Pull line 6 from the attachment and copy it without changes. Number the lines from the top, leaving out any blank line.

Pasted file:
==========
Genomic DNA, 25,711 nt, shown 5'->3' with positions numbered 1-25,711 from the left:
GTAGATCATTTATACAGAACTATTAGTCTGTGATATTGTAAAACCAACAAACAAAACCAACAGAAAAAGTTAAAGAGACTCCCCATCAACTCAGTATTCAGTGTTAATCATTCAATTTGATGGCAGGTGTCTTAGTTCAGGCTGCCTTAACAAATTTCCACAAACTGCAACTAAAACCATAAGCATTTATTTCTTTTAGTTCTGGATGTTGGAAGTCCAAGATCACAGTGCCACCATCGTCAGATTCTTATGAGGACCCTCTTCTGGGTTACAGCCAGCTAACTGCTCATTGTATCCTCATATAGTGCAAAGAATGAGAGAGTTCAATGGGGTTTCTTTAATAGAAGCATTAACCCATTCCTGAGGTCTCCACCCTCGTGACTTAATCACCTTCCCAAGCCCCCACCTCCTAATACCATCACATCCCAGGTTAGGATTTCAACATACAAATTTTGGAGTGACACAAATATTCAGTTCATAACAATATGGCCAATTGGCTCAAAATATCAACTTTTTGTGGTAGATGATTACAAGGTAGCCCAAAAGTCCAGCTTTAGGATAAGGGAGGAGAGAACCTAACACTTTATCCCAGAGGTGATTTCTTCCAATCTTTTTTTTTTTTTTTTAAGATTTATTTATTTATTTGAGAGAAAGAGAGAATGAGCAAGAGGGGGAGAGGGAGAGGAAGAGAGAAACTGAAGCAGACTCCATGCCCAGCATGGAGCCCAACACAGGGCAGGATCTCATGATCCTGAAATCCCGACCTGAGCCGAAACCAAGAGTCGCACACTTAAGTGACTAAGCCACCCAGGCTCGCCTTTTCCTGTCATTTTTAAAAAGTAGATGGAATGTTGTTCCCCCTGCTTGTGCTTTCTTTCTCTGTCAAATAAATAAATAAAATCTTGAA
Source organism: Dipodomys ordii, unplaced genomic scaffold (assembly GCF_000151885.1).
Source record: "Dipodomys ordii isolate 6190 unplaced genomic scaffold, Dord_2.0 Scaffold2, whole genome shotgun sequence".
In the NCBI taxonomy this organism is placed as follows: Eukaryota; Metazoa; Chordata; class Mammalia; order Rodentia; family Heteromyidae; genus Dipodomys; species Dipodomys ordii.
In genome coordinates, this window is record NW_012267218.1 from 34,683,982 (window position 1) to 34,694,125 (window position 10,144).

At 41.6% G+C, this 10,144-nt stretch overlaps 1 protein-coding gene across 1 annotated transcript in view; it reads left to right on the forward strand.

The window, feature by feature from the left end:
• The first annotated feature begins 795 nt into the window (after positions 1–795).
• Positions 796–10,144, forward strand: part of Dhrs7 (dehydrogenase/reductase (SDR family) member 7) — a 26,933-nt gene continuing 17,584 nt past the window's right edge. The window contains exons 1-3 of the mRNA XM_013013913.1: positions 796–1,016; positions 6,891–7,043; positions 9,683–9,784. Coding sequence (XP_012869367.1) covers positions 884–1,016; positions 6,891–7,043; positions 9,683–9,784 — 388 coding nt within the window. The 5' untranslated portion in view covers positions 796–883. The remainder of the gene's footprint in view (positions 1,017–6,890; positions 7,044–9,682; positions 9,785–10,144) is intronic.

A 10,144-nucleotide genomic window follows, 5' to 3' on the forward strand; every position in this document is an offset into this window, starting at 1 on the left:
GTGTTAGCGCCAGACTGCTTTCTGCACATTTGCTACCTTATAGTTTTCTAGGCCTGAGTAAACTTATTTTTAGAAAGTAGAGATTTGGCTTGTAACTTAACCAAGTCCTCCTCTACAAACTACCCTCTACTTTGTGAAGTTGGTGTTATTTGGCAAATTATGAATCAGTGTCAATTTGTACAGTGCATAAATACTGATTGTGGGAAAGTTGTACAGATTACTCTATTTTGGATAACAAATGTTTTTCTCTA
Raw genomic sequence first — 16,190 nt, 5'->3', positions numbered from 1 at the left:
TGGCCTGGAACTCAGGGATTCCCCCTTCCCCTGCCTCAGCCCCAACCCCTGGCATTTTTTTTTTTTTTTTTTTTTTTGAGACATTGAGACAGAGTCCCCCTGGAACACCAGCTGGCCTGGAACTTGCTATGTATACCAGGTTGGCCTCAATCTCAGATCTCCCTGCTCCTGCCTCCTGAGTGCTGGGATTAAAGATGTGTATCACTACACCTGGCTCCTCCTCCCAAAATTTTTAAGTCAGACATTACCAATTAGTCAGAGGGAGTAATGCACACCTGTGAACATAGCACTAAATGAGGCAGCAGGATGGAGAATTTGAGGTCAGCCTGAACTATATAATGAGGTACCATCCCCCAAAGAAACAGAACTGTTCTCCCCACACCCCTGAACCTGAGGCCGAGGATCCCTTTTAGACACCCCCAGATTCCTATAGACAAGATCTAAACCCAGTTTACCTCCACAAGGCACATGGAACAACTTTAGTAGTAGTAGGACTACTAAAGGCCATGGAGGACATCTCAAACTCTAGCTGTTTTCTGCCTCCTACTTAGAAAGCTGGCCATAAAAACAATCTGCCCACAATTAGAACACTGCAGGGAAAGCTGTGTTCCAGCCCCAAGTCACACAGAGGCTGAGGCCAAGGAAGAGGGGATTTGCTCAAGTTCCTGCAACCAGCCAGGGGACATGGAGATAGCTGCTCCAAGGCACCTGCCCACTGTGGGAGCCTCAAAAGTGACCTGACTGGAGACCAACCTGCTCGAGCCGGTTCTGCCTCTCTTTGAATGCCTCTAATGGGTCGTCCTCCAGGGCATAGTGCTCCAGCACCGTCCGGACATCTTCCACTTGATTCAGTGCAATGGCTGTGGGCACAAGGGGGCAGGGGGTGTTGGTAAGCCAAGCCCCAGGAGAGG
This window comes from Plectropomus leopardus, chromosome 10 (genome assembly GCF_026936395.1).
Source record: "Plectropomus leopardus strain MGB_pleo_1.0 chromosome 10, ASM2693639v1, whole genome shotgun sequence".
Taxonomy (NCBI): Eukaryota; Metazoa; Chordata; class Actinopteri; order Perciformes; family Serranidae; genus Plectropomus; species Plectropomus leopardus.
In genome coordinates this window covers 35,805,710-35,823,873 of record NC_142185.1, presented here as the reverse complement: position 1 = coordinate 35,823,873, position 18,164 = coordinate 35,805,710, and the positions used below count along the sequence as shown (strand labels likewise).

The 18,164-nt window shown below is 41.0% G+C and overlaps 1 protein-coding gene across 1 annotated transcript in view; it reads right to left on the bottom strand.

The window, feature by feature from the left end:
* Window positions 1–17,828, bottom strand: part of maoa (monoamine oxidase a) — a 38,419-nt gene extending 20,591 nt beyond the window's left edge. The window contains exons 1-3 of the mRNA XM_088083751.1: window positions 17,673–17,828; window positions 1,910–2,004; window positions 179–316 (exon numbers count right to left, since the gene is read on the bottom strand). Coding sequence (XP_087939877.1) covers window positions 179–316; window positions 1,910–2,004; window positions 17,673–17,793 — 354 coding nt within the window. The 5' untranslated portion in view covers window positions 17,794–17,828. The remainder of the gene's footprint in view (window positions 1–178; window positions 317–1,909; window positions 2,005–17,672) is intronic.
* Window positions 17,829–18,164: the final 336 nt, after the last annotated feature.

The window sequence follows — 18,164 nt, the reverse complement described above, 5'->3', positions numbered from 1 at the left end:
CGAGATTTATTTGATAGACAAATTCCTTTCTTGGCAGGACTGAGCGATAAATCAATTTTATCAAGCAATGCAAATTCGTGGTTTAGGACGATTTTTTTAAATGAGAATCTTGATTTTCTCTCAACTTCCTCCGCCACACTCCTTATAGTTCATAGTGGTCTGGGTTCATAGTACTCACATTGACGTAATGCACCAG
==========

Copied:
In genome coordinates, this window is record NW_012267218.1 from 34,683,982 (window position 1) to 34,694,125 (window position 10,144).